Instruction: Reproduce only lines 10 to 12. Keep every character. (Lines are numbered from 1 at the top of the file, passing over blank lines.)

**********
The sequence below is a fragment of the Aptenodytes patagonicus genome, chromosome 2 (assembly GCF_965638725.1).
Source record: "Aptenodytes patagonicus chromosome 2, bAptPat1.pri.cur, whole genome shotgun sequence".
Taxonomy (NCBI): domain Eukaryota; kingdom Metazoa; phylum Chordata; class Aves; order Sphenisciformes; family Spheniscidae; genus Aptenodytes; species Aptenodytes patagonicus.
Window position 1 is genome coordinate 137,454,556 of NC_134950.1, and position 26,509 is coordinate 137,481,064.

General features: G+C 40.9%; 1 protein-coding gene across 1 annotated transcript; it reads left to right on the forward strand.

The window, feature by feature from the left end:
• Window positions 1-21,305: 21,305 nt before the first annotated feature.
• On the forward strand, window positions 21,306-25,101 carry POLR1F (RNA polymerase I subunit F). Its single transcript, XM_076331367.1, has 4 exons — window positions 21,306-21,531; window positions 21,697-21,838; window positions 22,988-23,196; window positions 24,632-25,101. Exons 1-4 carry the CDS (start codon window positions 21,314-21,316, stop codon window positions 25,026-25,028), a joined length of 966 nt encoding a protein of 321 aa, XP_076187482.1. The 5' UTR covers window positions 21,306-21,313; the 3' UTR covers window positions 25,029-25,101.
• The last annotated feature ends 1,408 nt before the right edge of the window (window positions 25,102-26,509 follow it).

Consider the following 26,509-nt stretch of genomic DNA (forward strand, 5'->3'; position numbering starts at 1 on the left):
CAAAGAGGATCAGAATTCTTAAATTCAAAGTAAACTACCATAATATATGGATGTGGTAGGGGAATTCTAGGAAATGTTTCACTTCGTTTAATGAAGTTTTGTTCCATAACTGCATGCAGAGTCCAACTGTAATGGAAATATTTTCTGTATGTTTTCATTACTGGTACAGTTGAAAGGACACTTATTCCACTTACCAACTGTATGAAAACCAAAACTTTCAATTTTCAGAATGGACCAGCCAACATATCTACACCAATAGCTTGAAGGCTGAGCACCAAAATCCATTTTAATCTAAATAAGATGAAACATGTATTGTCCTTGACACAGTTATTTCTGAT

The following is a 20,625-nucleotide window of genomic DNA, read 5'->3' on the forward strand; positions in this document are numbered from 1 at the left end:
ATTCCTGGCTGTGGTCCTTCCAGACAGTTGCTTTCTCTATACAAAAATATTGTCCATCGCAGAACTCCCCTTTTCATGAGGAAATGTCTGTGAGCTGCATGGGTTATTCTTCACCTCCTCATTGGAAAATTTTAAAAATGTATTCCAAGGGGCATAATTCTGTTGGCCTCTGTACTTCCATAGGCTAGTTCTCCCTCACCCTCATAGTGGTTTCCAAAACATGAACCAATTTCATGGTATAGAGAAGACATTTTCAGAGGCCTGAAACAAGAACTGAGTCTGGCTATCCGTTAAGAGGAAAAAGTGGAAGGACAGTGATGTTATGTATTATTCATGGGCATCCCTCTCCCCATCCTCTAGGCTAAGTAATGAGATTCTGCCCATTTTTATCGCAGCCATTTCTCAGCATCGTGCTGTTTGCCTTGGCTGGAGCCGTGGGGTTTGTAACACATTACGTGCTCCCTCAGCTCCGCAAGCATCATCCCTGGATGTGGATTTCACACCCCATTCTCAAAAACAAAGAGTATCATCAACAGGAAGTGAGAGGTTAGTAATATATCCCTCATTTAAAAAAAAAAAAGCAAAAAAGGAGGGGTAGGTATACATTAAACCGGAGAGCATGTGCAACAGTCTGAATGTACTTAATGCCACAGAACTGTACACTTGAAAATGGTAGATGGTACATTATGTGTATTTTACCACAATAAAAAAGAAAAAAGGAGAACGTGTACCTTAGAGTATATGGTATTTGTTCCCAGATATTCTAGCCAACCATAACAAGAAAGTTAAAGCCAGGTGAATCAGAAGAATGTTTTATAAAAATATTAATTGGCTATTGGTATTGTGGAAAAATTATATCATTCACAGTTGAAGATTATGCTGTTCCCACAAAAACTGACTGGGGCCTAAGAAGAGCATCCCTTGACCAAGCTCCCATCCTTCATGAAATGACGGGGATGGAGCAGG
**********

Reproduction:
Consider the following 26,509-nt stretch of genomic DNA (forward strand, 5'->3'; position numbering starts at 1 on the left):
CAAAGAGGATCAGAATTCTTAAATTCAAAGTAAACTACCATAATATATGGATGTGGTAGGGGAATTCTAGGAAATGTTTCACTTCGTTTAATGAAGTTTTGTTCCATAACTGCATGCAGAGTCCAACTGTAATGGAAATATTTTCTGTATGTTTTCATTACTGGTACAGTTGAAAGGACACTTATTCCACTTACCAACTGTATGAAAACCAAAACTTTCAATTTTCAGAATGGACCAGCCAACATATCTACACCAATAGCTTGAAGGCTGAGCACCAAAATCCATTTTAATCTAAATAAGATGAAACATGTATTGTCCTTGACACAGTTATTTCTGAT

The following is a 20,625-nucleotide window of genomic DNA, read 5'->3' on the forward strand; positions in this document are numbered from 1 at the left end: